AncestryDNA is now accepting the necessity of raw data downloads

The Legal Genealogist points me to the fact that AncestryDNA is now going to work on allowing users to download their data. Here’s the specific section:

AncestryDNA believes that our customers have the right to their own genetic data. It is your DNA, after all. So we’re working to provide access to your raw DNA data in early 2013, which includes related security enhancements to ensure its safety during every step of the process. Moving forward, we plan to add even more tools and improvements for our customers, and any new features will be available to all AncestryDNA members.

If the rights of the customers to own their own data was so important to them they should have front-loaded this feature. As it is, they didn’t, and as many bloggers noted the firm had stated they didn’t have plans to unroll this feature in the near future. What changed? I don’t know the details, but I suspect they realized that many of us who complained in the past were going to continue to complain constantly. Combined with the contrast with its competitors, like 23andMe, and I assume they realized this just wasn’t going to solve itself if they ignored it. The key here is follow up. I’ll assume “early 2013″ is no later than March 31st (the first 1/4th of the year). If AncestryDNA doesn’t have the feature out by then I’ll assume they’re not serious, and will begin trying to make sure that their deficits come up high on Google searches again.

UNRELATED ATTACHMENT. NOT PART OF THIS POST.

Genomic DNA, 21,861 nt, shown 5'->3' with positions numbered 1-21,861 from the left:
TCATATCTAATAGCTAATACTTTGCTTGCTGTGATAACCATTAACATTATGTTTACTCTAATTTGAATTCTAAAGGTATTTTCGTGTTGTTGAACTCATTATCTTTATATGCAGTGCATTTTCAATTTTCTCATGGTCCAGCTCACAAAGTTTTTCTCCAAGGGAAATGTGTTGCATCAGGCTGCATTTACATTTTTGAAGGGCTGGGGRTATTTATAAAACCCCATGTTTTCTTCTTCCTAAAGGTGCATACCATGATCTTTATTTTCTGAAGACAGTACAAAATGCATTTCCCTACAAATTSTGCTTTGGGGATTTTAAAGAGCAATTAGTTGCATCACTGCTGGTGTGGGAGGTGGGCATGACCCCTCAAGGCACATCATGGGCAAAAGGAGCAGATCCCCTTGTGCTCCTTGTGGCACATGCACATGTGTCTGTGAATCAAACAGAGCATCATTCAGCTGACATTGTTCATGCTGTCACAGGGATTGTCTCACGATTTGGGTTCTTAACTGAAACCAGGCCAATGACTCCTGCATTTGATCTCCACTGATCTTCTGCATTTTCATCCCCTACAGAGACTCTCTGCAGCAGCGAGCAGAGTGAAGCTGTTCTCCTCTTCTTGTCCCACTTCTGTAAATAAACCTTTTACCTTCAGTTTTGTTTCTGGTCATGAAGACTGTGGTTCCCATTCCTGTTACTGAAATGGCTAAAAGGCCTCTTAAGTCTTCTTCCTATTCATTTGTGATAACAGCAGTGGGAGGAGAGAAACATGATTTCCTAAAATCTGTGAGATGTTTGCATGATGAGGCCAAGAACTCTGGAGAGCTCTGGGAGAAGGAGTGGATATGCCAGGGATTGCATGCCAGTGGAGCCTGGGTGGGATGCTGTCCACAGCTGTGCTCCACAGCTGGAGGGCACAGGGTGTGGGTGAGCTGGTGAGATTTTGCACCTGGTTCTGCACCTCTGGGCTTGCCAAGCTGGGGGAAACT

Blogs and word of mouth matter a lot in this domain. I convinced James Miller, author of Singularity Surviving, to get his parents genotyped this weekend. Also, after more than two years of harassment a friend who works at Google finally got typed, and will be sending me his data.

Source: Discover Magazine – Gene Expression